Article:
Song of Songs 7-8

“Set me as a seal upon your heart, as a seal upon your arm, for love is strong as death, jealousy is fierce as the grave. Its flashes are flashes of fire, the very flame of the Lord. Many waters cannot quench love, neither can floods drown it.” (‭8:6-7‬)

I always pictured love as fragile. It’s really hard to get someone to like you; not messing things up, keeping your cards close to your heart. Than once you do finally find love, you have to work at it to not “fall out of love” and grow embittered toward each other. 

But then I encounter this verse, and suddenly Love seems like the most powerful force out there, not fragile at all. As strong as death! A fire all the water in the world couldn’t put out! I must have love all wrong. Maybe Huey Lewis was on to something.

Awhile back, this verse really challenged me a to trust more in the people who love me. I could complain about not receiving love like I imagined it would be, but do I receive the love people try to give me at all? 

On the flip side, do you ever get frustrated when loved ones continue to self-destruct or self-deprecate no matter how affirming you are? Let’s all cut that out!! Receive love from one another! Let this unquenchable fire warm us! 

Can you imagine carrying your relationships like seals on your heart and arm; one for you to cherish, and one for others to see? Wow. I think that would get rid of a lot of my insecurities right there. 

Always, also entrusting ourselves to the love of God which casts out fear. I mean, if we can hold still and even being to receive His love, that’s something. I often find myself standing back to just stay warm by the white hot love He has. It’s too intense sometimes! It’s guaranteed going to make me cry, and it transforms as refining fire. So yeah, sometimes I’m not ready to change. 

But I challenge us, today, to receive love from each other and, yes also our Heavenly Father.

-Bethany 

Song of Songs 5-6

Why is your lover better than all others,
    O woman of rare beauty?
What makes your lover so special
    that we must promise this?” (5:9)

I laughed when I read this. Isn’t it so true? When you are tightly tangled by love’s grip, you think your person is The Person. Better than others, more attractive, less mistakes or flaws and overall just wonderful and lovely and they’re the best.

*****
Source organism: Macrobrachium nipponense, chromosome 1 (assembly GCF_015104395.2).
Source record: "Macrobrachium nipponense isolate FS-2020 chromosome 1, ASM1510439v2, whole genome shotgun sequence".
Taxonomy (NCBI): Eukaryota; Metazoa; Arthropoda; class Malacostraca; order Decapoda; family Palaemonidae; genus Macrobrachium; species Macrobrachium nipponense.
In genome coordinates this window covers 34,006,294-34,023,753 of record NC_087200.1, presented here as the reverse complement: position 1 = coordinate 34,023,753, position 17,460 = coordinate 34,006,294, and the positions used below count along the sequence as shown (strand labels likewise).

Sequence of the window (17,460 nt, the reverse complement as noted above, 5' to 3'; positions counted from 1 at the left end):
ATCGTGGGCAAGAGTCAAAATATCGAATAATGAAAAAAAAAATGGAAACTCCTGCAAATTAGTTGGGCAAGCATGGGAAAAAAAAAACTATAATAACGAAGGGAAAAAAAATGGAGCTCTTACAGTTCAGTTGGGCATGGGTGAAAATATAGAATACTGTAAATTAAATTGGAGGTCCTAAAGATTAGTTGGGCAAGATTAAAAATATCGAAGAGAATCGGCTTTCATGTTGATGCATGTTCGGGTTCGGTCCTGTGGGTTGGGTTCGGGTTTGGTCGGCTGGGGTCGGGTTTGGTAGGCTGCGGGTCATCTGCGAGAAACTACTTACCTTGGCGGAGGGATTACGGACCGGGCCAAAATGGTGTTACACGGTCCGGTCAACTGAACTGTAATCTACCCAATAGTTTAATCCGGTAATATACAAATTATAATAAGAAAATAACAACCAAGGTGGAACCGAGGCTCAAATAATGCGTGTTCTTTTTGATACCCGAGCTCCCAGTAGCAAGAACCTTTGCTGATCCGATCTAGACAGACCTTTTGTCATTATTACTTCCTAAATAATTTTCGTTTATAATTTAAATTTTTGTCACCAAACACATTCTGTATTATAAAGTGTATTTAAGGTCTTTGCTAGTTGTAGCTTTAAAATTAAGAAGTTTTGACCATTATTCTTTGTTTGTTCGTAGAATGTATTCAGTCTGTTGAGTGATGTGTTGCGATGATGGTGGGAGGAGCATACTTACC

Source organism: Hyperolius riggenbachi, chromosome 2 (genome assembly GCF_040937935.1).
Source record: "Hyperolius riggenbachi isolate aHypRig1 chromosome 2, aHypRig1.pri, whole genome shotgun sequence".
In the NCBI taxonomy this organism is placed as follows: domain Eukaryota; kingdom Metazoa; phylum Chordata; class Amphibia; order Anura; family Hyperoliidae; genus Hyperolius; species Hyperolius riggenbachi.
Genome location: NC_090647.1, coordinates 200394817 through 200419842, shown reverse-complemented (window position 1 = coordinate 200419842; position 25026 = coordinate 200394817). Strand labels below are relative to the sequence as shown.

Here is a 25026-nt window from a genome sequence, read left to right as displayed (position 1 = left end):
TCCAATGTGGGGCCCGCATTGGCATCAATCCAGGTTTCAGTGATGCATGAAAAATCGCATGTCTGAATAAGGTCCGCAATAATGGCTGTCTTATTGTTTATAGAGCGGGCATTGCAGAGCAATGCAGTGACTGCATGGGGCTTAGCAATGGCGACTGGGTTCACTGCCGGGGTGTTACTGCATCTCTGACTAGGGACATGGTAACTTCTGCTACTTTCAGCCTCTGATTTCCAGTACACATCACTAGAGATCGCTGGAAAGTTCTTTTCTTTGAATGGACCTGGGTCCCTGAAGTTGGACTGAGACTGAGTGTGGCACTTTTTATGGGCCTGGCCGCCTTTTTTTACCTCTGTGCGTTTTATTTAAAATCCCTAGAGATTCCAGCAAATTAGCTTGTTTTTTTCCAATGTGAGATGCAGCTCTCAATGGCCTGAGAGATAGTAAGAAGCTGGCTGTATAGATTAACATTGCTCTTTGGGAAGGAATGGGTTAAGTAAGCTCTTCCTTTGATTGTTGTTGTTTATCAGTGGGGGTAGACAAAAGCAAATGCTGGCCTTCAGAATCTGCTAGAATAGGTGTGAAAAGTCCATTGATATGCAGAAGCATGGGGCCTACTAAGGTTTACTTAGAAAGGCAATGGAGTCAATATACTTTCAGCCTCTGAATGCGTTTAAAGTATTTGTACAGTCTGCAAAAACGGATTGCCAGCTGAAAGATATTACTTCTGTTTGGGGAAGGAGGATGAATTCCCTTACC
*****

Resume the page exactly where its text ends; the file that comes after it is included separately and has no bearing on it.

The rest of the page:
This is a gift, during the beginning stage of a relationship. It exists in almost every interpersonal relationship, and it makes it fun. “I love my new boss!” “I love my new roommate!” “I love my new church!” But then reality tends to set in and their mistakes glow. I vacillate easily between adoring and resenting someone; its a huge area of growth that I’ve been working on. It’s not that I’m not loyal (eventually), it’s that I look through an unrealistic lens when I’m getting to know someone. I set them up for failure. Propping them up on such a high pedestal only gives them further to fall, which they will.

The verse above reminded me this morning to hold a realistic expectation of someone. It’s exciting to be in a new relationship, platonic or romantic. But I need to approach it with grace, allowing them to be a person in process. I love meeting new people and making new friends, and I pray that I do this with a godly, realistic lens that soaks our future friendship in grace and understanding.

 

-Carly

 

Song of Songs 3-4

I am not great with poems. I am a more literal person. It was news to me the foxes in the vineyard had a poetic meaning. I was thinking, she works in a vineyard, he’s a shepherd, maybe this is how they flirtatiously meet?: “Yoo-hoo! Handsome man! Can you help me with my fox problem?”